FOXBOROUGH, Mass. – Heading into and then during their eventual Super-Bowl-winning playoff run a year ago, the Patriots ran the football most efficiently. As a team, the combination of lead back Sony Michel and complementary pieces James White and Rex Burkhead inflicted significant damage on opposing defenses. As a result, New England was able to extend drives and shorten games by draining considerable amounts of the clock, particularly in the early stages of games.
As both the calendar year and the 2019 regular season have drawn to a close, New England's ball carriers are once again hitting their stride at just the right time. With another postseason appearance on the horizon, the Patriots' backfield committee is once again carrying its weight.
Over the final six weeks of the regular season, New England as a team rushed for more than 100 yards five times and just missed doing so on the other occasion (they ran collectively for a total of 94 in the loss to Kansas City earlier this month). Contrast that with combined net rushing yards of 74, 79, 74, and 74 in the previous four games from late-October through mid-November.
Numbers and statistics can sometimes be misleading, but Patriots offensive line coach Dante Scarnecchia agrees that New England's rushing attack is in a better place now than it was earlier this season. Is this simply a byproduct of players executing their assignments better or more consistently?
"I think that's a big part of it," Scarnecchia replied, "and then confidence. 'Okay, this is going to be all right.' That's as much [a factor] as anything… [Having] early success in doing it [in games] and then continuing doing it throughout the course of the game, especially at the end, when you need to do it."
The longtime Patriots assistant coach also credited the overall general health of his offensive line, in particular right guard Shaq Mason, and the experience gained by left tackle Isaiah Wynn. Though technically in his second season, Wynn is essentially a rookie after missing all of 2018 with an Achilles heel injury.
"Sure, and [Wynn's] getting used to playing against the quality of players in this league every week. That's a big part in it," added Scarnecchia. "I'm glad we have him out there, glad he's setting in, being more comfortable, especially with [left guard] Joe [Thuney]. We need him to be the kind of player he can be on a consistent, every-down, every-game basis.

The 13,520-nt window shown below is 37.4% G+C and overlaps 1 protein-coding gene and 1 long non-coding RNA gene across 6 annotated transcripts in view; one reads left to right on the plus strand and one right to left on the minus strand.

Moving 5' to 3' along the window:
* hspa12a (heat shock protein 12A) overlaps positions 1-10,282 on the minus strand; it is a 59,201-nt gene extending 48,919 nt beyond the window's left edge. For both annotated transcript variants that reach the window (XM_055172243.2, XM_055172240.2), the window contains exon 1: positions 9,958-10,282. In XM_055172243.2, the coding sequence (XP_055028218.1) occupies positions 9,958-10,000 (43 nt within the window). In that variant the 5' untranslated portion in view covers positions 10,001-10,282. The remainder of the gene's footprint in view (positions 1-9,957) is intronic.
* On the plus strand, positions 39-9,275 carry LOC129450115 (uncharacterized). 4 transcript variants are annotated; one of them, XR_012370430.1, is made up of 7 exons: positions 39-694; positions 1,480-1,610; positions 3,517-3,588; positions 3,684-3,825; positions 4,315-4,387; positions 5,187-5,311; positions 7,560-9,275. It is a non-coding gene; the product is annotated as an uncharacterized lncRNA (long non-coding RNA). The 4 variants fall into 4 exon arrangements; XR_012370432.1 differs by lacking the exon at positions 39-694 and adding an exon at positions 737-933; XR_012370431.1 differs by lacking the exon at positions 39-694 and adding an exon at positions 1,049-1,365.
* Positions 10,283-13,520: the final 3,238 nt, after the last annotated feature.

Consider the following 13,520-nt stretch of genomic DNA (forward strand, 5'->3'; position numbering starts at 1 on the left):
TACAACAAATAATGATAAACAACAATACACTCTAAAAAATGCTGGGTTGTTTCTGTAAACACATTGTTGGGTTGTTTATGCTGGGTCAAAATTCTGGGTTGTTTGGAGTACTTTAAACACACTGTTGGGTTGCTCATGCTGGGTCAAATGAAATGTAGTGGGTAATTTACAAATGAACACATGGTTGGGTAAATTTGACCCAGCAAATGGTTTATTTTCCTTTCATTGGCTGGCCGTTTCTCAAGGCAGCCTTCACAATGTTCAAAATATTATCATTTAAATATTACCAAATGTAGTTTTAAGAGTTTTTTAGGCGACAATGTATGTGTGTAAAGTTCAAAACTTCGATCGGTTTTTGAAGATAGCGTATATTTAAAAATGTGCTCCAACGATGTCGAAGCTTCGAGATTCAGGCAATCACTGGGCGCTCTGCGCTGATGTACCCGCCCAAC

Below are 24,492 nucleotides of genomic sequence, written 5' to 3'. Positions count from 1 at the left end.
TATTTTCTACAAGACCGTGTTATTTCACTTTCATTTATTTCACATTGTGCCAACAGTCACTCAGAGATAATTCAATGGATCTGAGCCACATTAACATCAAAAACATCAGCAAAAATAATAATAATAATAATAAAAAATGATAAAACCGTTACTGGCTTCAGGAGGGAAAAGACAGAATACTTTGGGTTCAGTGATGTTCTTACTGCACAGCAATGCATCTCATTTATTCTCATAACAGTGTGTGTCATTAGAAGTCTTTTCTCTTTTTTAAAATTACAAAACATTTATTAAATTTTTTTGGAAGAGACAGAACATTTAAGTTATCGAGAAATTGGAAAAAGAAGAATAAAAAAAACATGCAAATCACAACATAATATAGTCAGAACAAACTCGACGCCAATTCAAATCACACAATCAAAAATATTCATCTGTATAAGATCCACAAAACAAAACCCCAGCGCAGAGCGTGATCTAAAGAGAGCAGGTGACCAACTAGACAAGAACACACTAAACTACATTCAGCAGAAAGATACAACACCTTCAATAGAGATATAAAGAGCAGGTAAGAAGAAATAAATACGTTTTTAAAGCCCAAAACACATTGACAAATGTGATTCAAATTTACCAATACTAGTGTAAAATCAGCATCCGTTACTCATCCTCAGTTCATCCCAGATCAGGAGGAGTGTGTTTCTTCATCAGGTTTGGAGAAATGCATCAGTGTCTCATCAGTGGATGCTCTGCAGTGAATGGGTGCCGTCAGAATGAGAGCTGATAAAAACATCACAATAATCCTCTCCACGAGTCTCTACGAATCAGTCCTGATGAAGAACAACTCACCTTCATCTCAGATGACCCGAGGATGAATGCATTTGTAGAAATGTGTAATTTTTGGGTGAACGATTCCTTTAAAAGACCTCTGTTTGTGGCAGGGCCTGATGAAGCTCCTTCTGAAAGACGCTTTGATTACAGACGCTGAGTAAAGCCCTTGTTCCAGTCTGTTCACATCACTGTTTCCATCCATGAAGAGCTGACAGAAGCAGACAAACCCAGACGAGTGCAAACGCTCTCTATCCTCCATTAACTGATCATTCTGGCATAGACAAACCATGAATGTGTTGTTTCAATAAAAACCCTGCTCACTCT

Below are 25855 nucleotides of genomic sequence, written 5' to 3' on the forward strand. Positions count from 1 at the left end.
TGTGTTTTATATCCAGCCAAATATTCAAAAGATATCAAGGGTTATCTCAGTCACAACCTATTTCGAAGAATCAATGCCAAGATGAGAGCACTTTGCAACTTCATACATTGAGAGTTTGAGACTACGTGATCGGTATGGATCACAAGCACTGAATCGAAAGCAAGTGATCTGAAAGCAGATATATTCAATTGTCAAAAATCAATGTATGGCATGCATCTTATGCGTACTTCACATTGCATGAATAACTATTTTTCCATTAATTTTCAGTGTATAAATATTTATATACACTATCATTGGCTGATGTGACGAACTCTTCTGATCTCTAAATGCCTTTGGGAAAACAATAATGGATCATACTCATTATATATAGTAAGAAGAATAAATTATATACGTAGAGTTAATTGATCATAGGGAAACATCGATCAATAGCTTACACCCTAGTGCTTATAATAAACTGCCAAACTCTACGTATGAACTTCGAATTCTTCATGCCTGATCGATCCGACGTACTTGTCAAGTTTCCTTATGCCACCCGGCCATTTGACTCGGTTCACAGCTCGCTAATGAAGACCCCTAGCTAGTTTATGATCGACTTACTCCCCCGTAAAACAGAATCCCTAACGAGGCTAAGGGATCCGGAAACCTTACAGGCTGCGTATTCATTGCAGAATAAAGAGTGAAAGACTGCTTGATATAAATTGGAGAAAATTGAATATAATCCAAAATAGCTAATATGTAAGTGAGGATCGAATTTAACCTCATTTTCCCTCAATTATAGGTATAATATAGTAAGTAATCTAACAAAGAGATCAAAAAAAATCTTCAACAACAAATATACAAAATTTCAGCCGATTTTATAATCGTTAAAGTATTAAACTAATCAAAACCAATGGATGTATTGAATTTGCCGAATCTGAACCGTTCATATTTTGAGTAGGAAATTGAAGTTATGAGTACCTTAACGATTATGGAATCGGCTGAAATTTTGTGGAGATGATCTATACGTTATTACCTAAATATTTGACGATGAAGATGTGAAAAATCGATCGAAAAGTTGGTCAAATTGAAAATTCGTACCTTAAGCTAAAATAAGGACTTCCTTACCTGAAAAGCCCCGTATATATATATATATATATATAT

"[Mason] is moving better, and I think he's playing better. This guy's a really good player… We really like what he's doing over the last couple of weeks. He's playing the way we want him to play and need him to play."
FOCUS ON FULLBACK
Another element to what's been a successful equation: the conversion of co-captain Elandon Roberts from linebacker to part-time fullback.
Rewind for a moment to Week 2, when Pro Bowler James Develin's season abruptly ended due to a neck injury suffered in the win at Miami. The Patriots appeared to have a viable solution waiting on the practice squad in the form of International Player Pathway program participant Jakob Johnson. Yet, after only four games, Johnson's promising start came to a screeching halt when he, too, suffered a season-ending shoulder injury.
Develin played an instrumental role – along with New England's tight ends – in the Patriots' ability to run the football so well last season. That continued to be the case at the start of this season, as the Patriots rushed for 99 and 124 yards in Weeks 1 and 2. Behind Johnson, New England's ball carriers saw a brief dip in output before steadily climbing back over the century mark in games 5 (at Washington) and 6 (versus the New York Giants).
To his credit, Develin has remained a fixture in the locker room, in meetings, and on the sideline during games to assist however he can. However, with both Develin and Johnson unavailable to play, New England found itself in dire straits at the fullback position.
"We needed a fullback. We needed to be able to keep the scheme going," longtime Patriots running backs coach Ivan Fears acknowledged.